Thursday, May 26, 2016

Chapter 49

Monday, December 14, 1964

The weekend had unfolded well enough, though not dramatically. On Saturday, the kids had gone over to the sem for a soiree, the last one before Christmas break, for a showing of Donovan's Reef. They had firm instructions to play it cool, keeping quiet about their relationship to the investigation. I talked to Butch beforehand, noting that the seminarians wouldn't be surprised if he asked a couple of questions about his friend.

His report dovetailed with what I knew
or thought I knew. Some of the seminarians were sympathetic to Dave; some were not, but the consensus was that Dave had gone off the rails somehow and had done the deed. Butch handled himself well. I was pleased with his restraint. 

Sissy added a more general report, that the boys were looking forward to going home for Christmas and that there was a quality of normalcy about the place. 

For my part, I had been able to talk to Hank, expressing a need to talk to the provincial. Initially, he was nervous about it, but I told him we were getting close to learning something
we weren't there yetbut I would be more comfortable if both he and the provincial knew what Iwewere doing. After some conversation, he got behind the deal, and left a message for the provincial to call him. 

By the end of the day, Hank informed me that he had arranged for me to meet with the provincial today. And so, I found myself in Father Michael Miller's office.

"Thank you for agreeing to see me," I said.

"Thank Hank Grieshaber," Father Miller said. "He assured me that you were doing great work, as a teacher and other things."

"And that I have been clean and sober for the duration."

"I assumed he would not have asked for this meeting otherwise," he said. "What's up?"

I filled him in on where we were and where we weren't. My misgivings about Dave Johnson as the perpetrator, the likelihood that a parent or parents of students at Notre Dame High School were responsible for the threatening letter, my doubts about their involvement in the poisoning, and our current strategy for finding out the truth.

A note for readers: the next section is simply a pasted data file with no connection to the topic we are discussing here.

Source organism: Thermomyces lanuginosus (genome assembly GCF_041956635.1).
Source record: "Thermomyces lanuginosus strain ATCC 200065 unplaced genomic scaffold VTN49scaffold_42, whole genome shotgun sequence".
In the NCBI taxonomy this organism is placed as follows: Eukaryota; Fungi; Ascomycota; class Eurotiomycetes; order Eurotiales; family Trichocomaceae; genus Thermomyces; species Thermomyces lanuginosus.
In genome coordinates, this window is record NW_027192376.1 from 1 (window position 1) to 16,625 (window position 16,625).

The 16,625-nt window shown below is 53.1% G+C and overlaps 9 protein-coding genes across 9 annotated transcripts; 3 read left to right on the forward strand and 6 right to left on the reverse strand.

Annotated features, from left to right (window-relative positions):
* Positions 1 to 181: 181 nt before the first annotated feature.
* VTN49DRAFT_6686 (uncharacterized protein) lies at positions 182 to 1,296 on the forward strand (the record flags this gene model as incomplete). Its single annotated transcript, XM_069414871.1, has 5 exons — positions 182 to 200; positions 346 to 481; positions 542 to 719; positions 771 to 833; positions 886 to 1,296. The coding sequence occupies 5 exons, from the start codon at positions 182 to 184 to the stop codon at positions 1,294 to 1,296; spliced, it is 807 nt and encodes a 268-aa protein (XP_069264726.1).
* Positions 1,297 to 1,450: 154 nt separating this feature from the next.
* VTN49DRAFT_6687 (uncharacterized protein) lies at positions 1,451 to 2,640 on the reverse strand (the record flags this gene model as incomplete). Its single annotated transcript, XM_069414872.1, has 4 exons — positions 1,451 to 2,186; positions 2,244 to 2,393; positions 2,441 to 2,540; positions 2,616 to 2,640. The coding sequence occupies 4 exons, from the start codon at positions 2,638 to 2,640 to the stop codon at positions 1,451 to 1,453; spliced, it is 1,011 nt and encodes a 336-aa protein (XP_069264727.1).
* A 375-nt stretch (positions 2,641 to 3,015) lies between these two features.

"It sounds like all of you've got is speculation."

"Correct," I said. "But I have the strong suspicion that we've been assuming, incorrectly, that the homicide had something to do with Father Fox's reputation as an, um, abuser."

"Undeserved reputation," he said.

"Agreed," I said. "All of the gossip seems to have originated with the parents in Niles."

"Good to know."

"We don't know it for sure, but there is no evidence that Father Fox misbehaved in that way. What we know is that he came to the defense of a student thought to be a homosexual, who committed suicide and left an article related to the young man."

"Charlie Parker," he said. 

"All of the gossip seems to have been in response to his defense of the young man."

"That corresponds with what I know about Father Fox," he said. "The gossip never rang true. He could be fierce, but it always was in defense of the weak. That's supposed to be what we're about."

"Comfort the afflicted and afflict the comfortable."

"That was Bernie Fox, all over. You said that his death may have had nothing to do with the gossip. If not that, then what?"

"It might have something to do with his war background."

"You were at the wake where I read the letter."

"Yes, quite interesting. Why was the assumption made that his transition from Nazi soldier to Catholic priest was sincere?"

"You think he made a commitment to a life of poverty, chastity, and obedience as a way of going underground?"

"It's possible."

"Perhaps, but I think he would have been long gone in the late fifties. Besides, out of dozens of German soldiers who took refuge in the Vatican, he's the only one who became a priest."

"How do you know that?

"It's in his file."

"What else is in his file?"

"I've said enough," the provincial said. "Are you thinking his death had something to do with his background?"

"I'm thinking someone, perhaps with a background in Germany or Italy, had it out for him."

"Hmm, so you're suspecting one of our brother priests."

"Or brother brothers," I said. "Or sisters."

He said nothing. 

After an uncomfortable silence, I said, "I need to know who on the faculty might be from or have strong ties to Germany."

"Or Italy."

"Yes, good point. Do you mind if I ask Hank about the background of faculty members. He should know."

"Fine, and thank you for asking. What about the good sisters?"

"Ve haf our vays." I probably shouldn't have said that.


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